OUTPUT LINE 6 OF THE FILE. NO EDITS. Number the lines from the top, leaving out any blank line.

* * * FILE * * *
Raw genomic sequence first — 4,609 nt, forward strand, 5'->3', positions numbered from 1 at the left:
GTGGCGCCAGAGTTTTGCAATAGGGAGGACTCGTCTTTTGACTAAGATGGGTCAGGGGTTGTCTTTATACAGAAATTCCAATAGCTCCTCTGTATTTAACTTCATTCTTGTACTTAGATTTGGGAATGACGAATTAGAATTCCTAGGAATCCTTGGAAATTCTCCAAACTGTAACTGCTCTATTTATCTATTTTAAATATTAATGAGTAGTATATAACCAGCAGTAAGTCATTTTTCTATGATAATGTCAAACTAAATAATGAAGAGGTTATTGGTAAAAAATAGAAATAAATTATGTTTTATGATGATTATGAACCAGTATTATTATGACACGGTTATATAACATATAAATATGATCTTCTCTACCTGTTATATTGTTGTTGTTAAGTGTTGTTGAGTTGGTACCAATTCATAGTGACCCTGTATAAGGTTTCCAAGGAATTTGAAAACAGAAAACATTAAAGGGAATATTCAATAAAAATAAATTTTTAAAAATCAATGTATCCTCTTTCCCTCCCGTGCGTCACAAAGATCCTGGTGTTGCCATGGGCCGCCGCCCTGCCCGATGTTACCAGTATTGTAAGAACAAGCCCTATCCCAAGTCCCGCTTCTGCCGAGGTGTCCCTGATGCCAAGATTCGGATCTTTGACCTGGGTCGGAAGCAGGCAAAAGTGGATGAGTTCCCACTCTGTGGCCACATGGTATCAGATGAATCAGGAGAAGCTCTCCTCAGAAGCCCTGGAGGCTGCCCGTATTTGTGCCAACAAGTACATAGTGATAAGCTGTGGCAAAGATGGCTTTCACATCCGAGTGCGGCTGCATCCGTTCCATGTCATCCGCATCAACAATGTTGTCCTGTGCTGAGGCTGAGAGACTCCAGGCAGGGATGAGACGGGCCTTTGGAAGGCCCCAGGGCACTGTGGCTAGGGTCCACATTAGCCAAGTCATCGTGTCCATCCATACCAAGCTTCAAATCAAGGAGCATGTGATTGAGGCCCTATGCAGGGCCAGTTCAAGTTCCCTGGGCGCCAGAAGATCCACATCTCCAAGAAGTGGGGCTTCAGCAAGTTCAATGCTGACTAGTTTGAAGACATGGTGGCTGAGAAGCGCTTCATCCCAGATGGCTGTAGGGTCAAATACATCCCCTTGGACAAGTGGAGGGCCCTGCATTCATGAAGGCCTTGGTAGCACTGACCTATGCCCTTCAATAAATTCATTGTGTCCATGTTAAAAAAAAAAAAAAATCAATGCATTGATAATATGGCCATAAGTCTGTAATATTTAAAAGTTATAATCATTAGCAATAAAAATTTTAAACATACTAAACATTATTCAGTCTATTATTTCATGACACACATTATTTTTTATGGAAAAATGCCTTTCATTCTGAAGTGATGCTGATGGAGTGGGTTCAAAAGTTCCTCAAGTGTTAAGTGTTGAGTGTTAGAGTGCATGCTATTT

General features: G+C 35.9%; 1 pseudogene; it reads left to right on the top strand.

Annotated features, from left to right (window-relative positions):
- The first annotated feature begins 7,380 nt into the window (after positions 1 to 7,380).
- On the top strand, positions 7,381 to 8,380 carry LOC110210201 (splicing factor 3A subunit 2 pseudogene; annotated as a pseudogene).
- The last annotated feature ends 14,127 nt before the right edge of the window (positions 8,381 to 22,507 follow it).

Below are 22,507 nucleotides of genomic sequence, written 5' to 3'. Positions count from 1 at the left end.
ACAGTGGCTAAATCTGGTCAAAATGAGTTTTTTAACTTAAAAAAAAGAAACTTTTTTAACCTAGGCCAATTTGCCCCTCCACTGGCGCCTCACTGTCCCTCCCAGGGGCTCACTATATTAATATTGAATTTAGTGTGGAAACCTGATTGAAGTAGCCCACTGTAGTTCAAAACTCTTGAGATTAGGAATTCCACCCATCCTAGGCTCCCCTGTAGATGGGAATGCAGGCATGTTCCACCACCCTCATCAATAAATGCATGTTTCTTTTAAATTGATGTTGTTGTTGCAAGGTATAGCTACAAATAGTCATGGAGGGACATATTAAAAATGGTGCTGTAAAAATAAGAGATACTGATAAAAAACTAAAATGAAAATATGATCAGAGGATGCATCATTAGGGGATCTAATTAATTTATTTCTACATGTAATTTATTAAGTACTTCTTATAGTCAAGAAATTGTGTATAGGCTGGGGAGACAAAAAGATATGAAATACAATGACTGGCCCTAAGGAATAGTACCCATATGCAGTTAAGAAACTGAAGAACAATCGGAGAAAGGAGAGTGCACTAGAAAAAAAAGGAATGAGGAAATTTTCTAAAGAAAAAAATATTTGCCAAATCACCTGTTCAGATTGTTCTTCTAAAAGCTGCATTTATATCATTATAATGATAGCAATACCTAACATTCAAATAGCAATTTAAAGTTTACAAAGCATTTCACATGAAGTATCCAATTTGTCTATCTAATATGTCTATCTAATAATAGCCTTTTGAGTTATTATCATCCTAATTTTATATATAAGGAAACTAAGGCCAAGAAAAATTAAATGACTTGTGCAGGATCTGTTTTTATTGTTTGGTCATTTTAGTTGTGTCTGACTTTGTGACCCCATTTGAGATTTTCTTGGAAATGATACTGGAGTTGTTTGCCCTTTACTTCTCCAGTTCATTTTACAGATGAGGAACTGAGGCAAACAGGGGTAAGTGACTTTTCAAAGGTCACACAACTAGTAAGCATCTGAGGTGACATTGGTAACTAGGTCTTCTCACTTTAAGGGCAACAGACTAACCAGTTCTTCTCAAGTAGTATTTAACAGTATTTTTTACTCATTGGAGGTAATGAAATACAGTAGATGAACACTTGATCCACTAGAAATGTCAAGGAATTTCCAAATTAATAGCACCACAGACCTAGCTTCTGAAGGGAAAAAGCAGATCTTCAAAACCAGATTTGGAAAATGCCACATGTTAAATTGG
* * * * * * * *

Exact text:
- On the top strand, positions 7,381 to 8,380 carry LOC110210201 (splicing factor 3A subunit 2 pseudogene; annotated as a pseudogene).